A lush bowl of fruits on the kitchen table looks lovely, but it isn't always the best way to store your fruits: apples get mealy; oranges go mouldy; and the whole thing becomes a seething mass of fruit flies come summer. Apples remain crisp when kept in the crisper drawer of the fridge. Oranges and other citrus fruits also fare better when refrigerated, and benefit greatly from being kept in a sealed plastic bag. Some fruits are best enjoyed at room temperature; however, if your melons and strawberries are fully ripe before you are ready to eat them, pop them in the chiller, just make sure you take them out at least a half hour before eating them -watermelon might be the one exception, as it is truly refreshing eaten cold on a sweltering day.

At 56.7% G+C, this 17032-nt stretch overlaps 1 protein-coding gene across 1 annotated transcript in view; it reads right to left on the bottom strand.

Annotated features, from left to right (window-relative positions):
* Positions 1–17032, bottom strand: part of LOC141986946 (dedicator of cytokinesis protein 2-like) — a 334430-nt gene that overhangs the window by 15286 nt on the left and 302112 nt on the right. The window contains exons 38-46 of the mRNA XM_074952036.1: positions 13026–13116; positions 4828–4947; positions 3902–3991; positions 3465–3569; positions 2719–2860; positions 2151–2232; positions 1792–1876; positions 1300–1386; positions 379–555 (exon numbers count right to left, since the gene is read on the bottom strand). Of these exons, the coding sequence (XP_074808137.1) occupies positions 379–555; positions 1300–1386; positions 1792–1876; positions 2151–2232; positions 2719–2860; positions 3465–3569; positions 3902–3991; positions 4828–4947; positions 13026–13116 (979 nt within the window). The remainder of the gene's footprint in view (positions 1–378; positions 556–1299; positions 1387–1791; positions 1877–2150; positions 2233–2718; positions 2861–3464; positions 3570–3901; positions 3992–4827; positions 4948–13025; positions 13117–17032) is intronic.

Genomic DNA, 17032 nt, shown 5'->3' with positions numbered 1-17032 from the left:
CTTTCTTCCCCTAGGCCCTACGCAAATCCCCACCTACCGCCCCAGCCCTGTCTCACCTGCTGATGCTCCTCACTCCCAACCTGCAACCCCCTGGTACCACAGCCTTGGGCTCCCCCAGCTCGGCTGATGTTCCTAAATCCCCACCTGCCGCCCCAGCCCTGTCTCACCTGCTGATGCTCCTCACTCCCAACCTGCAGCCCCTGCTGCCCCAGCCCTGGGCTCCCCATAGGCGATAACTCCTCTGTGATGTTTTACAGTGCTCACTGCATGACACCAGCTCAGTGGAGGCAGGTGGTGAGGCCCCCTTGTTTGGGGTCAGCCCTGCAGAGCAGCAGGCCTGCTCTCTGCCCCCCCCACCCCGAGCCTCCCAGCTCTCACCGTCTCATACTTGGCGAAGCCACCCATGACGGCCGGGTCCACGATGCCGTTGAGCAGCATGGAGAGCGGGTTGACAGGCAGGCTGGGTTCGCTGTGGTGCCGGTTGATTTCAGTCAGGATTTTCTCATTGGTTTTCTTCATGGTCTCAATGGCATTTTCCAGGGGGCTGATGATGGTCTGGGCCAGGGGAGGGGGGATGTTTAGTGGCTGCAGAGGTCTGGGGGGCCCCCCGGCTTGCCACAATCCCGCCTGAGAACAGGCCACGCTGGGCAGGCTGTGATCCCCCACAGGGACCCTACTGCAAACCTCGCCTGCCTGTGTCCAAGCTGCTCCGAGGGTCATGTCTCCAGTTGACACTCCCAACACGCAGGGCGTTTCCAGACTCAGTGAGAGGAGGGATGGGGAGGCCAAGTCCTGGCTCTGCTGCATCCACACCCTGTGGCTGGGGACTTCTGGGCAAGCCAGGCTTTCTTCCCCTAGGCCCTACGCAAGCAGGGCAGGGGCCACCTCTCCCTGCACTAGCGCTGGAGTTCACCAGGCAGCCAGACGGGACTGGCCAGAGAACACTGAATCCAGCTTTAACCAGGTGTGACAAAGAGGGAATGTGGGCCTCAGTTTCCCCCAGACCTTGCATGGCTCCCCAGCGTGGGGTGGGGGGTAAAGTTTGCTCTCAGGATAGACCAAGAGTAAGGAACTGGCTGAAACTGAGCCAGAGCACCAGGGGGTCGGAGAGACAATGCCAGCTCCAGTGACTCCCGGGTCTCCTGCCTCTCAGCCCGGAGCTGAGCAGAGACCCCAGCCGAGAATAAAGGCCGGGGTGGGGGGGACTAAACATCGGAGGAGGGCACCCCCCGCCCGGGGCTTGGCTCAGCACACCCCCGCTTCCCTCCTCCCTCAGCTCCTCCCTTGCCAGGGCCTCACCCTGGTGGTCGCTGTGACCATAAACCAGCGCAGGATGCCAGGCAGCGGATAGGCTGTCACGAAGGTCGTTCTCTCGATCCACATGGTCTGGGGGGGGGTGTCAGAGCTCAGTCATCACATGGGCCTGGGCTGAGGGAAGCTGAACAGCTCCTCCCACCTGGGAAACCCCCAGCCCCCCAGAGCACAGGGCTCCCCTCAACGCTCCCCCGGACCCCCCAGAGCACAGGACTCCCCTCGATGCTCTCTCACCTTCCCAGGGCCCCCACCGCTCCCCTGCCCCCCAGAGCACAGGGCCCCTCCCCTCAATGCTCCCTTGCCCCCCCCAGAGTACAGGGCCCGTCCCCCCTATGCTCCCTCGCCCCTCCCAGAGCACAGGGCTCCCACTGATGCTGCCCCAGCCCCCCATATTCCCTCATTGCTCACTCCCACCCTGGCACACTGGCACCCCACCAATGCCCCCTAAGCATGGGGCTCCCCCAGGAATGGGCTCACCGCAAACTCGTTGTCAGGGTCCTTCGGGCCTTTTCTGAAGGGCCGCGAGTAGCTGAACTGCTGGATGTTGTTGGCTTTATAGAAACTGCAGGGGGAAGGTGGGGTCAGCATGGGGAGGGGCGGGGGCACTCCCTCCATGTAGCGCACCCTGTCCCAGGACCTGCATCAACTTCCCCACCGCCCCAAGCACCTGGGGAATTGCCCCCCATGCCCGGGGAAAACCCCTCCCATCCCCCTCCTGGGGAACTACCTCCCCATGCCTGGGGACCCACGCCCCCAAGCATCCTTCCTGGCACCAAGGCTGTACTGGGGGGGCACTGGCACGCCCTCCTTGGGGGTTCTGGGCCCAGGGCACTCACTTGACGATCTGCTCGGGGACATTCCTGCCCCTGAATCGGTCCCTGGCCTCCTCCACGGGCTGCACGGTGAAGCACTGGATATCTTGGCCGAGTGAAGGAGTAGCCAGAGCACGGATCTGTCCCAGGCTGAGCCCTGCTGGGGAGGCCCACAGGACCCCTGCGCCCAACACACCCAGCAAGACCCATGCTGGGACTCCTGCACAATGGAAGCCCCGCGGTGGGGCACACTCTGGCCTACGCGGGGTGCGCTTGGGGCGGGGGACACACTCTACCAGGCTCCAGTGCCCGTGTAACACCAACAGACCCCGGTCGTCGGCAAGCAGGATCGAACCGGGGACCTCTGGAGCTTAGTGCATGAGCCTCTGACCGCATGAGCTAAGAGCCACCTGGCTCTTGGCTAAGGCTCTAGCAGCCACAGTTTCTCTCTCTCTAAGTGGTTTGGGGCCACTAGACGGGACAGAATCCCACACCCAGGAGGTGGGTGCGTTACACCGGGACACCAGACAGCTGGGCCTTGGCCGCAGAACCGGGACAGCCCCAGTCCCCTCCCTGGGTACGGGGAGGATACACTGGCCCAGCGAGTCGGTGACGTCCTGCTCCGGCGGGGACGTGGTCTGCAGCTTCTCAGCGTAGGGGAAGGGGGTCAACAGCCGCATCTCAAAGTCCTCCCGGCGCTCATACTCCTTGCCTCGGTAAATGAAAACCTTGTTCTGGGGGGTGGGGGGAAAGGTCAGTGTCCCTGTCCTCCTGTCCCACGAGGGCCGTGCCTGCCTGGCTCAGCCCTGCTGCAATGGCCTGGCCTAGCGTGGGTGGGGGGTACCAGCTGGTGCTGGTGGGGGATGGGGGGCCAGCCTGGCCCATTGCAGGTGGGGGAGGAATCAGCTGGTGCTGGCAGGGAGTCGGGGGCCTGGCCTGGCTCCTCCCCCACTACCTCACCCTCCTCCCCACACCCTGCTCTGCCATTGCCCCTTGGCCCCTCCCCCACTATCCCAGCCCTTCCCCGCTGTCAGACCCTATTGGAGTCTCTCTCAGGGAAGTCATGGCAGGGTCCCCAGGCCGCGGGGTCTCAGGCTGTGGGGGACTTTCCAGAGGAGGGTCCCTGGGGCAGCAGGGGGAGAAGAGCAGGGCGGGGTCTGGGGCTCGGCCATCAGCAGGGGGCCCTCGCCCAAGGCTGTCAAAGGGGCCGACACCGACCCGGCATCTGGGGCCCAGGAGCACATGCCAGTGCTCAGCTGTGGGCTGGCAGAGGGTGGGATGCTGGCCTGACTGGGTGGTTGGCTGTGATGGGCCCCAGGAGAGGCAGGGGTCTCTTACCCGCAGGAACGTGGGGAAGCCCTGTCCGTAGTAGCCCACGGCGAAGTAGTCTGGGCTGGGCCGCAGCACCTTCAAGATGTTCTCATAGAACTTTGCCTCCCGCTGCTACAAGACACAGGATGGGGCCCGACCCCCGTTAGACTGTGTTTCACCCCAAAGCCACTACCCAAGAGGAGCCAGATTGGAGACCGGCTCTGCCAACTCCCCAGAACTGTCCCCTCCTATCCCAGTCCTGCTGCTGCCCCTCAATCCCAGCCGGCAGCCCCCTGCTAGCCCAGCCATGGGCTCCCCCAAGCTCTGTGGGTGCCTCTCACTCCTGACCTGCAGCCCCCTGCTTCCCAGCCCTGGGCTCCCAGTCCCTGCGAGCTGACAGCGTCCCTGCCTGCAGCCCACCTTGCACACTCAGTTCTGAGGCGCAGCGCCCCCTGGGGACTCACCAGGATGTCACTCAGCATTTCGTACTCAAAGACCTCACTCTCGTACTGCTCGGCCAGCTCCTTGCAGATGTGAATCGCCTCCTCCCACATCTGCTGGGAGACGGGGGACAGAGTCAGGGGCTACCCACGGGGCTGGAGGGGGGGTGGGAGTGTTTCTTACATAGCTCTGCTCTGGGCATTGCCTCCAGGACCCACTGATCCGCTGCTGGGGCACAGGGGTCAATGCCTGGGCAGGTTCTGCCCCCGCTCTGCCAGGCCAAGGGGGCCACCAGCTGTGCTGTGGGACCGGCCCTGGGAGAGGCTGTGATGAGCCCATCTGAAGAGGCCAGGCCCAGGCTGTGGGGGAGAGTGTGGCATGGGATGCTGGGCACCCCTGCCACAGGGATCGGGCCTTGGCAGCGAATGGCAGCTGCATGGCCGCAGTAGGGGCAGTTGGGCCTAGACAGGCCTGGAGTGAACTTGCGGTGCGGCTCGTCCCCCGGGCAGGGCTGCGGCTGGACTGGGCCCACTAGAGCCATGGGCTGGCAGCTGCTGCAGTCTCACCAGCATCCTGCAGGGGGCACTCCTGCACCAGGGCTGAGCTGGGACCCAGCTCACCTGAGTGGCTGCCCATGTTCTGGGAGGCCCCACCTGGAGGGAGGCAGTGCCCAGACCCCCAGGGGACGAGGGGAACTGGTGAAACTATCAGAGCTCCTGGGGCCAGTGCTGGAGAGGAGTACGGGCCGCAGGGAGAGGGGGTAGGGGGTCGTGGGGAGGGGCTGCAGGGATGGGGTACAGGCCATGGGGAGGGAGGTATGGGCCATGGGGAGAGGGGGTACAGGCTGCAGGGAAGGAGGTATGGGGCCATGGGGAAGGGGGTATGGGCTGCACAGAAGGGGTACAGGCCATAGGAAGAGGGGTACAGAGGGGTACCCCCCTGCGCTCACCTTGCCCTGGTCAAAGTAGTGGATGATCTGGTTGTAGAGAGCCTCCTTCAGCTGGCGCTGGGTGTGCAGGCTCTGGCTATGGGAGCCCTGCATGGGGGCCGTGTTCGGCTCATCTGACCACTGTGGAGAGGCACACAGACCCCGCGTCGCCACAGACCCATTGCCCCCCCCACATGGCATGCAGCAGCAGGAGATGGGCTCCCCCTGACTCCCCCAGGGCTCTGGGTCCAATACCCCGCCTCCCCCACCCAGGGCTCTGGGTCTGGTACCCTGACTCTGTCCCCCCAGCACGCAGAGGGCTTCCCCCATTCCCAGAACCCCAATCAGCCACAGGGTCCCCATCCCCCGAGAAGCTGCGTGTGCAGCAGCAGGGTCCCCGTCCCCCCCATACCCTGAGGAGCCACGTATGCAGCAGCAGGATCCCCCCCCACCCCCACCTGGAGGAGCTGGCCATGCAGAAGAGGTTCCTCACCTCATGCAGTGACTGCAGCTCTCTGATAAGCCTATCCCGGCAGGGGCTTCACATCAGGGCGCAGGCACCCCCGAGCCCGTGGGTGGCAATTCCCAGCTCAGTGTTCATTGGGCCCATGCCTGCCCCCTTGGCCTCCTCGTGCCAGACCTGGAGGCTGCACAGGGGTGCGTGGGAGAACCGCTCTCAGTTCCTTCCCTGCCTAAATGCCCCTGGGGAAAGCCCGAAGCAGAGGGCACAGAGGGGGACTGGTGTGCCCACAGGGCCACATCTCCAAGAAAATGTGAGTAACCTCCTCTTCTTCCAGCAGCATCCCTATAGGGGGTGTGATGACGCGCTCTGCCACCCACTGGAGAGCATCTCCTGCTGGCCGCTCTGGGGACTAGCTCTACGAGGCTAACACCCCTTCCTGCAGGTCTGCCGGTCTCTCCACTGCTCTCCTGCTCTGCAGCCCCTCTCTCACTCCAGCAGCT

Leafy greens should always be kept unwashed, in a plastic bag, in the fridge's vegetable drawer. If the greens are really dirty or sopping wet, give them a good wash, spin them dry, and wrap them in a tea towel, before placing them in the plastic bag. Washed greens should be consumed within days of purchase.

Be creative with left overs
My sweet heart has an aversion to left-overs, so we make an effort to cook only enough for a given meal. This feat isn't always feasible for everyone: I myself tend to lean towards massive soups and stews (they only seem worth the effort of making in ginormous batches!) I usually freeze extra portions as soon as they are cool enough, so they'll be at the ready for a quick meal on a busy day. However, sometimes there are tidbits left over; these I keep for a solitary lunch, or recycle into a completely different dish (sometimes it ends up in the next batch of soup, others as a pizza topping.) Very rarely, it goes directly in the compost bin.